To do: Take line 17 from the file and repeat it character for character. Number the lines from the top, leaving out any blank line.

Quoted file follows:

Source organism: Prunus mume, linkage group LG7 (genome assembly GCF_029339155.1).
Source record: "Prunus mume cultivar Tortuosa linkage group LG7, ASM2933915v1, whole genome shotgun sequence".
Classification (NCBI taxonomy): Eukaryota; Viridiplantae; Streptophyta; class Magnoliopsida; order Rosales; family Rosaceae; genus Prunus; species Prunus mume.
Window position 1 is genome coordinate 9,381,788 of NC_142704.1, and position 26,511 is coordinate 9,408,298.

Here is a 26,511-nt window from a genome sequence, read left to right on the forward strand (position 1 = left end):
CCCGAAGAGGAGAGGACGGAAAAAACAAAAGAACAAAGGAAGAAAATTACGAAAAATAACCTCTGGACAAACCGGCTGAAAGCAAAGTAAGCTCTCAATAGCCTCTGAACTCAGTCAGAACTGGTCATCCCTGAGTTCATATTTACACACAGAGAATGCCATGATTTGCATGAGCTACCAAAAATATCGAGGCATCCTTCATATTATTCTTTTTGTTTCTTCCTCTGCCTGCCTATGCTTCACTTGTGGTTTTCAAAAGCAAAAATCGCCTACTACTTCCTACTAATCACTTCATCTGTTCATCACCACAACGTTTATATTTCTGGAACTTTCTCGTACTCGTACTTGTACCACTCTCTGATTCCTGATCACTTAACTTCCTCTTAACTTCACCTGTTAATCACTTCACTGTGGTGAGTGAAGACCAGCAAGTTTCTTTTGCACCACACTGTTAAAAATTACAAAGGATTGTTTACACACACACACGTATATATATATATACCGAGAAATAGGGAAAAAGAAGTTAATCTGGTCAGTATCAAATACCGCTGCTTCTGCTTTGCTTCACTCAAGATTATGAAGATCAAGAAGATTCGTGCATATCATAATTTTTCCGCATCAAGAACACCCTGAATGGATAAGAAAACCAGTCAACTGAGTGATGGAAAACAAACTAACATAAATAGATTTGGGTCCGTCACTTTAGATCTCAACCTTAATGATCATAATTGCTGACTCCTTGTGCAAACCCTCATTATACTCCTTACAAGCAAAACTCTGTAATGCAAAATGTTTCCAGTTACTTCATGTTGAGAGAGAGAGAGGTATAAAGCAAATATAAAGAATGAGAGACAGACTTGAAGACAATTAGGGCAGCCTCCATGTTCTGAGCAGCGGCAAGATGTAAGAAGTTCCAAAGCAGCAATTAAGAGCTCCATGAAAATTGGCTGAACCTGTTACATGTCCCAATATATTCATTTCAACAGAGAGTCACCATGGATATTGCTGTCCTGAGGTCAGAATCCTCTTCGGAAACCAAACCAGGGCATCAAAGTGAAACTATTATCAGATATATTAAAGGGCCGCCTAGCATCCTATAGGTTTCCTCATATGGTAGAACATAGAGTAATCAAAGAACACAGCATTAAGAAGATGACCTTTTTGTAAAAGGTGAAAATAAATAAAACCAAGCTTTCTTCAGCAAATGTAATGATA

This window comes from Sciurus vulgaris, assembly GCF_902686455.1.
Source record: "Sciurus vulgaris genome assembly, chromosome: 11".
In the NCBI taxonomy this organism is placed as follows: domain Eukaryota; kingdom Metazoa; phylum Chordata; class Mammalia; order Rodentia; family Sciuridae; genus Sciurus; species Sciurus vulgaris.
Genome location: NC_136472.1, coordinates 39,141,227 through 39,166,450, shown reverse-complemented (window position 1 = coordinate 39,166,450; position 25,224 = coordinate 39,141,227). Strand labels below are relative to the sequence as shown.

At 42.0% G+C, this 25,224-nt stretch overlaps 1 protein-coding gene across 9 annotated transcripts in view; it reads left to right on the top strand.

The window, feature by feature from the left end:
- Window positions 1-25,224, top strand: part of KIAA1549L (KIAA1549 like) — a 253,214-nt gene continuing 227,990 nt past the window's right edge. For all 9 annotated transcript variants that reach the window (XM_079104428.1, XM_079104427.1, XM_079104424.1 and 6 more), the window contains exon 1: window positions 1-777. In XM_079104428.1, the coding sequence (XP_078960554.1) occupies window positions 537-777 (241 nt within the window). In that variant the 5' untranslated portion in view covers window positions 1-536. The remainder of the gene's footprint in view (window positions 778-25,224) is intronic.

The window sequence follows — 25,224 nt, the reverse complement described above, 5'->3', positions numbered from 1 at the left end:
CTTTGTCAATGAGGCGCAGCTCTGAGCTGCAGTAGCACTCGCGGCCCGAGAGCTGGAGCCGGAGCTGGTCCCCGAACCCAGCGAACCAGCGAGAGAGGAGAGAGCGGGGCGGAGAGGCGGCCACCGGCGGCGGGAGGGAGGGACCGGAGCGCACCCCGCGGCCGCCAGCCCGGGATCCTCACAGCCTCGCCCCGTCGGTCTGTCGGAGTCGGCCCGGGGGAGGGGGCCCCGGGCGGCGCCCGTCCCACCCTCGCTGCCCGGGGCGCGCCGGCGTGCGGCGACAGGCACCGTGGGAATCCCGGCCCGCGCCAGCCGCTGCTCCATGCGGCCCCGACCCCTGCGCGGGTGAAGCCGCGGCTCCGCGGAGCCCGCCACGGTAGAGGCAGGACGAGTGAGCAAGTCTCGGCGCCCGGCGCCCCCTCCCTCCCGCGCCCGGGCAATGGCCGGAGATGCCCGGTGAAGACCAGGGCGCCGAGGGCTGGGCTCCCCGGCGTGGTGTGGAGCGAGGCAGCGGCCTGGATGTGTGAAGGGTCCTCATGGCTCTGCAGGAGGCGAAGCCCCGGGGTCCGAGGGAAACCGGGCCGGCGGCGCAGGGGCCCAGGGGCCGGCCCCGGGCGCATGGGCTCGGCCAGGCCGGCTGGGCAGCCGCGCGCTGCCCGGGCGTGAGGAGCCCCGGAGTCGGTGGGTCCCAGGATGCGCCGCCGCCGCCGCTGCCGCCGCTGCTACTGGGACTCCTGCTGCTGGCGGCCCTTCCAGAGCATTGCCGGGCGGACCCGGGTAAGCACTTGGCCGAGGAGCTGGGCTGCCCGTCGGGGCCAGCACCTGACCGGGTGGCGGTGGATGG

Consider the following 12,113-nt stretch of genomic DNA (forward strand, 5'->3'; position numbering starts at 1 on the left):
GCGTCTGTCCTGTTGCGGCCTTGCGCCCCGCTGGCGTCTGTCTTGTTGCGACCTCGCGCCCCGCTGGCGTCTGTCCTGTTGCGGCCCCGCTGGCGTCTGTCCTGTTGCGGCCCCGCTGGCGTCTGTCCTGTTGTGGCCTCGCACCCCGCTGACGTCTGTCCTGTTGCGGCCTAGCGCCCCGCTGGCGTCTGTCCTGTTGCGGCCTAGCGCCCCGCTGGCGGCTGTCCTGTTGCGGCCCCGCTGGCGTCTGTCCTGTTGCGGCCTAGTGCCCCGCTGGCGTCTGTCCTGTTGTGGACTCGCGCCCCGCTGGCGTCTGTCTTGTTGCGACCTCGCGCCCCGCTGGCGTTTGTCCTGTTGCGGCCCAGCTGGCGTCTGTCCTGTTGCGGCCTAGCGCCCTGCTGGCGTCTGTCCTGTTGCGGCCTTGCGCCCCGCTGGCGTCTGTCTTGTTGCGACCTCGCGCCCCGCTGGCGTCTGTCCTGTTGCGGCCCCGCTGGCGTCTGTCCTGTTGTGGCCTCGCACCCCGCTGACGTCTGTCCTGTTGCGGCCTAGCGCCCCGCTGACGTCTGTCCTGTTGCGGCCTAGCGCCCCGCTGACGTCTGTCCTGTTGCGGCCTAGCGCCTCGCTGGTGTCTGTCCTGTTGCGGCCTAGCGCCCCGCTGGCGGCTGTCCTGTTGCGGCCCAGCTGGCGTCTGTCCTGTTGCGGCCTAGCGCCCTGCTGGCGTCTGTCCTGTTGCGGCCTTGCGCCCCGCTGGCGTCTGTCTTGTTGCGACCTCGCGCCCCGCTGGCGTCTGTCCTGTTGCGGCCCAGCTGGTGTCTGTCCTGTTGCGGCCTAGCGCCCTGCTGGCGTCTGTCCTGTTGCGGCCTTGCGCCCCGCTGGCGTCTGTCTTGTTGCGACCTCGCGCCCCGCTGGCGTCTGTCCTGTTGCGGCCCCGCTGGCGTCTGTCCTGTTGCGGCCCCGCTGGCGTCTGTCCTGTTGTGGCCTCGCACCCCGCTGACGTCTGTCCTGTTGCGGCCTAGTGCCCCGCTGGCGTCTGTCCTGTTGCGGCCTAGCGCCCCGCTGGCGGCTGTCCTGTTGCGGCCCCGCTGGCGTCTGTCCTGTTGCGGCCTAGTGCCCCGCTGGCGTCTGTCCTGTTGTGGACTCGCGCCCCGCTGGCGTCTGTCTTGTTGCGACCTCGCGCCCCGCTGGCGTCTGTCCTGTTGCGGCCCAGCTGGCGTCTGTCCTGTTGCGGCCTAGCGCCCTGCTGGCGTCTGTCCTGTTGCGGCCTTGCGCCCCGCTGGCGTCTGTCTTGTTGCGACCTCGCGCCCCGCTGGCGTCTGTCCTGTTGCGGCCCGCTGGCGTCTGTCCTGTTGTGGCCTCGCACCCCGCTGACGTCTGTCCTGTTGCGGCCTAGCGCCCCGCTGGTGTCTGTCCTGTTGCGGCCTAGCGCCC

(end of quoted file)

GCGTCTGTCCTGTTGCGGCCTTGCGCCCCGCTGGCGTCTGTCTTGTTGCGACCTCGCGCCCCGCTGGCGTCTGTCCTGTTGCGGCCCCGCTGGCGTCTGTCCTGTTGCGGCCCCGCTGGCGTCTGTCCTGTTGTGGCCTCGCACCCCGCTGACGTCTGTCCTGTTGCGGCCTAGCGCCCCGCTGGCGTCTGTCCTGTTGCGGCCTAGCGCCCCGCTGGCGGCTGTCCTGTTGCGGCCCCGCTGGCGTCTGTCCTGTTGCGGCCTAGTGCCCCGCTGGCGTCTGTCCTGTTGTGGACTCGCGCCCCGCTGGCGTCTGTCTTGTTGCGACCTCGCGCCCCGCTGGCGTTTGTCCTGTTGCGGCCCAGCTGGCGTCTGTCCTGTTGCGGCCTAGCGCCCTGCTGGCGTCTGTCCTGTTGCGGCCTTGCGCCCCGCTGGCGTCTGTCTTGTTGCGACCTCGCGCCCCGCTGGCGTCTGTCCTGTTGCGGCCCCGCTGGCGTCTGTCCTGTTGTGGCCTCGCACCCCGCTGACGTCTGTCCTGTTGCGGCCTAGCGCCCCGCTGACGTCTGTCCTGTTGCGGCCTAGCGCCCCGCTGACGTCTGTCCTGTTGCGGCCTAGCGCCTCGCTGGTGTCTGTCCTGTTGCGGCCTAGCGCCCCGCTGGCGGCTGTCCTGTTGCGGCCCAGCTGGCGTCTGTCCTGTTGCGGCCTAGCGCCCTGCTGGCGTCTGTCCTGTTGCGGCCTTGCGCCCCGCTGGCGTCTGTCTTGTTGCGACCTCGCGCCCCGCTGGCGTCTGTCCTGTTGCGGCCCAGCTGGTGTCTGTCCTGTTGCGGCCTAGCGCCCTGCTGGCGTCTGTCCTGTTGCGGCCTTGCGCCCCGCTGGCGTCTGTCTTGTTGCGACCTCGCGCCCCGCTGGCGTCTGTCCTGTTGCGGCCCCGCTGGCGTCTGTCCTGTTGCGGCCCCGCTGGCGTCTGTCCTGTTGTGGCCTCGCACCCCGCTGACGTCTGTCCTGTTGCGGCCTAGTGCCCCGCTGGCGTCTGTCCTGTTGCGGCCTAGCGCCCCGCTGGCGGCTGTCCTGTTGCGGCCCCGCTGGCGTCTGTCCTGTTGCGGCCTAGTGCCCCGCTGGCGTCTGTCCTGTTGTGGACTCGCGCCCCGCTGGCGTCTGTCTTGTTGCGACCTCGCGCCCCGCTGGCGTCTGTCCTGTTGCGGCCCAGCTGGCGTCTGTCCTGTTGCGGCCTAGCGCCCTGCTGGCGTCTGTCCTGTTGCGGCCTTGCGCCCCGCTGGCGTCTGTCTTGTTGCGACCTCGCGCCCCGCTGGCGTCTGTCCTGTTGCGGCCCGCTGGCGTCTGTCCTGTTGTGGCCTCGCACCCCGCTGACGTCTGTCCTGTTGCGGCCTAGCGCCCCGCTGGTGTCTGTCCTGTTGCGGCCTAGCGCCC